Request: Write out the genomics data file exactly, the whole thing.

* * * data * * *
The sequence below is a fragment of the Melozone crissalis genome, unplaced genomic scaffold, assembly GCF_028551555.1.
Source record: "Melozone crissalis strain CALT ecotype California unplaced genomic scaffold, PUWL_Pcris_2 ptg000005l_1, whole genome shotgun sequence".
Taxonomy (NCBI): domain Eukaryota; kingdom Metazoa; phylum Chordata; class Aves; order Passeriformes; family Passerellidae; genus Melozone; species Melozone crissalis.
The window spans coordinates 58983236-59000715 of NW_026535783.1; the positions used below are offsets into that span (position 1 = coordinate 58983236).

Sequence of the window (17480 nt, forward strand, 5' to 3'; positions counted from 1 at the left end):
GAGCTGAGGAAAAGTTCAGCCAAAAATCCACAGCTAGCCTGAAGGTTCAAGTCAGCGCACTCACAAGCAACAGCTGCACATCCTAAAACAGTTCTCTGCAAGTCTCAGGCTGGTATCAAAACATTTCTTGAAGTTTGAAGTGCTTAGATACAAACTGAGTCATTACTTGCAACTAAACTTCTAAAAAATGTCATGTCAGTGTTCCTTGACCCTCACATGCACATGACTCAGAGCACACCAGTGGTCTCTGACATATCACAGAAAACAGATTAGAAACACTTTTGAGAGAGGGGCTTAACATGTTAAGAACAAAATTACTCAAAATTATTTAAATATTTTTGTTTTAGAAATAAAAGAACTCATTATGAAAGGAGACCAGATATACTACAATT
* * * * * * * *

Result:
The sequence below is a fragment of the Melozone crissalis genome, unplaced genomic scaffold, assembly GCF_028551555.1.
Source record: "Melozone crissalis strain CALT ecotype California unplaced genomic scaffold, PUWL_Pcris_2 ptg000005l_1, whole genome shotgun sequence".
Taxonomy (NCBI): domain Eukaryota; kingdom Metazoa; phylum Chordata; class Aves; order Passeriformes; family Passerellidae; genus Melozone; species Melozone crissalis.
The window spans coordinates 58983236-59000715 of NW_026535783.1; the positions used below are offsets into that span (position 1 = coordinate 58983236).

Sequence of the window (17480 nt, forward strand, 5' to 3'; positions counted from 1 at the left end):
GAGCTGAGGAAAAGTTCAGCCAAAAATCCACAGCTAGCCTGAAGGTTCAAGTCAGCGCACTCACAAGCAACAGCTGCACATCCTAAAACAGTTCTCTGCAAGTCTCAGGCTGGTATCAAAACATTTCTTGAAGTTTGAAGTGCTTAGATACAAACTGAGTCATTACTTGCAACTAAACTTCTAAAAAATGTCATGTCAGTGTTCCTTGACCCTCACATGCACATGACTCAGAGCACACCAGTGGTCTCTGACATATCACAGAAAACAGATTAGAAACACTTTTGAGAGAGGGGCTTAACATGTTAAGAACAAAATTACTCAAAATTATTTAAATATTTTTGTTTTAGAAATAAAAGAACTCATTATGAAAGGAGACCAGATATACTACAATT